Jamie Lee Curtis hasn’t watched any horror movies, despite starring in so many

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Jamie Lee Curtis is a bona fide scream queen — but fright flicks aren’t her thing.

The actress has been in — and survived — a dozen horror movies, from being stalked by Michael Myers’ bogeyman in the “Halloween” films to trying to live through “Prom Night” in the high school slasher.

The horror movie genre is in her blood, of course, thanks to her mother Janet Leigh’s unforgettable role in Alfred Hitchcock’s “Psycho.”

But Curtis — who stars in “Halloween Kills,” the latest installment of the franchise, which opened Friday — isn’t into scary movies at all.

“I’m not an intellectual about horror films. I don’t study them. I don’t like them. I haven’t watched any of them. I couldn’t name any of them,” Curtis told the Daily News.

Yet the 62-year-old actress, whose father was Hollywood star Tony Curtis, is well-versed on the importance of her mother’s role in the groundbreaking “Psycho,” widely considered to be the first Hollywood slasher movie.

Discussing Leigh’s infamous shower scene in the 1960 movie, Curtis said, “When Janet Leigh was in a bra in ‘Psycho,’ it was shocking that she was seen in a bed, getting off a bed in a bra. We’ve come a long way, baby.

“That was shocking then. Her death, 20 minutes or 30 minutes, into the movie — shocking.”

Curtis, who also co-starred with her mother in the 1980 supernatural horror, “The Fog,” says of “Psycho” director Hitchcock: “He knew what he was doing.”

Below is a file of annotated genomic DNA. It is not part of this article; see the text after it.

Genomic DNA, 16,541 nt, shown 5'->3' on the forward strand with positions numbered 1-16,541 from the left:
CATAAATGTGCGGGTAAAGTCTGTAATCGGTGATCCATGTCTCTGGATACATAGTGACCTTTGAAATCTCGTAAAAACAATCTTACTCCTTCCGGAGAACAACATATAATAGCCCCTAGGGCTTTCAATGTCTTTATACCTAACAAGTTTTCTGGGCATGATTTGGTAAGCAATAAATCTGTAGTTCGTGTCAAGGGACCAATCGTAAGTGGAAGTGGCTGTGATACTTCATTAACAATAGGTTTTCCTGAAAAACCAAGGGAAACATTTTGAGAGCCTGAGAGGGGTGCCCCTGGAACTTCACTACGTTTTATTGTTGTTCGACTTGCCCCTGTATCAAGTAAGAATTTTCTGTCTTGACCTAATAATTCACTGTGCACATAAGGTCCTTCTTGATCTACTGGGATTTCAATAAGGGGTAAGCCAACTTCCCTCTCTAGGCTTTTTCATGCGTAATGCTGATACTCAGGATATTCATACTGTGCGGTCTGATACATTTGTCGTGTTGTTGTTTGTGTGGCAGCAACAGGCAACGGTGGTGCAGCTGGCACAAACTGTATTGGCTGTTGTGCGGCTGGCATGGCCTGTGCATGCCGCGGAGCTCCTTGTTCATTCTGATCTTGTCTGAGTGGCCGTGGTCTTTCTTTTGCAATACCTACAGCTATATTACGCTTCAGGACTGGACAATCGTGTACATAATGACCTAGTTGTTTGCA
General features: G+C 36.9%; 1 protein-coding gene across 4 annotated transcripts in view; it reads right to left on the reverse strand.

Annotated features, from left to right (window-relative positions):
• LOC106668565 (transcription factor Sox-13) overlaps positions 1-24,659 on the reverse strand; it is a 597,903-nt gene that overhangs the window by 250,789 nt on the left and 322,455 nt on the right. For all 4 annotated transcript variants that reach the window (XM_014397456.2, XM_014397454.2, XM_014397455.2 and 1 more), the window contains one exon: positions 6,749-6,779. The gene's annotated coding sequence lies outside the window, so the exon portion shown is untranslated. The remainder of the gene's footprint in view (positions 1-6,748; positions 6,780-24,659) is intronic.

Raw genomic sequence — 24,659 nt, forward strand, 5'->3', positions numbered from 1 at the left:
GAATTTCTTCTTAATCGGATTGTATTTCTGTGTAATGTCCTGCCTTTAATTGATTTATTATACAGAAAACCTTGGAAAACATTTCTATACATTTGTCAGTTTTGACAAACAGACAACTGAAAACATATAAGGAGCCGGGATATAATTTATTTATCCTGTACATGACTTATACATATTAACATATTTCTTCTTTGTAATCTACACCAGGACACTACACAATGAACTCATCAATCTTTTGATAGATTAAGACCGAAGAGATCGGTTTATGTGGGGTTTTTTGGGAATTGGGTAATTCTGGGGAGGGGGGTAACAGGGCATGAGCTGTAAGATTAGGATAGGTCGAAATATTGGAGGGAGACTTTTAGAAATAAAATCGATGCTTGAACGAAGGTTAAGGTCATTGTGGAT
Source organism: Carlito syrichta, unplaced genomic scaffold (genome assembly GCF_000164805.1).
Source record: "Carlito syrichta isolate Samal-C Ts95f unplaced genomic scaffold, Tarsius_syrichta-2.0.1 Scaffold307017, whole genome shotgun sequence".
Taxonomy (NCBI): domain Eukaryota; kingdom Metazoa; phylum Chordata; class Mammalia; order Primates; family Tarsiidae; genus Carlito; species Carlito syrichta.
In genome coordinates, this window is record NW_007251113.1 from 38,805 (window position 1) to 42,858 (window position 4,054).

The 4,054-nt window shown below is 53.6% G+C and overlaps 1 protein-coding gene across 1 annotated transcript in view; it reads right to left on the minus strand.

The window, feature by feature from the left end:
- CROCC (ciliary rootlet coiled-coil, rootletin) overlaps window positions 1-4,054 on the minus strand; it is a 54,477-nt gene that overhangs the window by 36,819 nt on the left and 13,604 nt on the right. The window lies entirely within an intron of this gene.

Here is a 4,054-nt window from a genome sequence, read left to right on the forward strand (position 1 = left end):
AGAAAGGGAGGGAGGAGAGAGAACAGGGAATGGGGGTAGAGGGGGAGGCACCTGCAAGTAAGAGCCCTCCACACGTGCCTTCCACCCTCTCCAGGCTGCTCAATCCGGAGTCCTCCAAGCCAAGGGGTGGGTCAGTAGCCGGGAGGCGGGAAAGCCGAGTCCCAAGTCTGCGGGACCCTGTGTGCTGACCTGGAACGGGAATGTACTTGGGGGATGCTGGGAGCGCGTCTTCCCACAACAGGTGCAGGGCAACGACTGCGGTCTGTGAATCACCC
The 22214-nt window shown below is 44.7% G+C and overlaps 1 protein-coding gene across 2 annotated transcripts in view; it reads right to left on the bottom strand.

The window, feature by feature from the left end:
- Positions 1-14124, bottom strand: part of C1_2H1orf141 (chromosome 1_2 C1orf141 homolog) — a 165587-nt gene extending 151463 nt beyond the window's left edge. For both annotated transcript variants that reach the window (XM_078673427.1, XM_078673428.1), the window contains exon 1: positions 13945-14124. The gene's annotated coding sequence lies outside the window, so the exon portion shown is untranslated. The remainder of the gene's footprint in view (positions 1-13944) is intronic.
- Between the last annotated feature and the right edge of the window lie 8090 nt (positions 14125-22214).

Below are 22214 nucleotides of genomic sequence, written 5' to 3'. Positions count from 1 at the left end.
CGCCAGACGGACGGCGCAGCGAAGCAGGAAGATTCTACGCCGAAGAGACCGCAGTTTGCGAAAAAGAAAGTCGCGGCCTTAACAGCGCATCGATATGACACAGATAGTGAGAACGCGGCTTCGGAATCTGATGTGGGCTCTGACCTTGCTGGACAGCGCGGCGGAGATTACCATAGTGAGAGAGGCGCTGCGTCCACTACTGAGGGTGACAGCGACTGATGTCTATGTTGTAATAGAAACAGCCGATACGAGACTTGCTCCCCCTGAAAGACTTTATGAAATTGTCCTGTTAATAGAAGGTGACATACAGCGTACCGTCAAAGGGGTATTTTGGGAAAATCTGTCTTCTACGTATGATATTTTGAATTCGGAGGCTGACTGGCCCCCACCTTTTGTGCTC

In “Halloween Kills,” Curtis reprises her role as Laurie Strode — healing in the hospital from her fiery battle with Michael Myers in 2018′s “Halloween.” When she and the town of Haddonfield learn that the masked bogeyman is still out there, they resolve to hunt down and finally kill Michael.

The original “Halloween,” directed by John Carpenter, shook audiences to their core in 1978.

“How do you make something terrifying? Take the most ubiquitous ... idealization of an innocent girl: A babysitter in a small Midwestern town on Halloween night and what do you collide her with? This enigmatic, evil inhuman form,” said Curtis.

Curtis can trace the line from the horror genre’s treatment of Marion — a sexually liberated woman with a penchant for thievery who’s made to die for her sins — to its approach to Laurie, who refuses to be a victim.

She pointed to a line in “Halloween Kills,” in which her character — trapped in a hospital bed for much of the film — notes that in order to defeat Michael, “‘We fight. We always fight.’

“I think that’s where we’ve come. Women fight,” said Curtis.

“We fight for everything. Women are fighters. And we are finally being able to be recognized as such. There’s a feeling of strength and empowerment that women are showing all over the world. Not enough. But it’s starting to come around. And I think this is a good example of it.”

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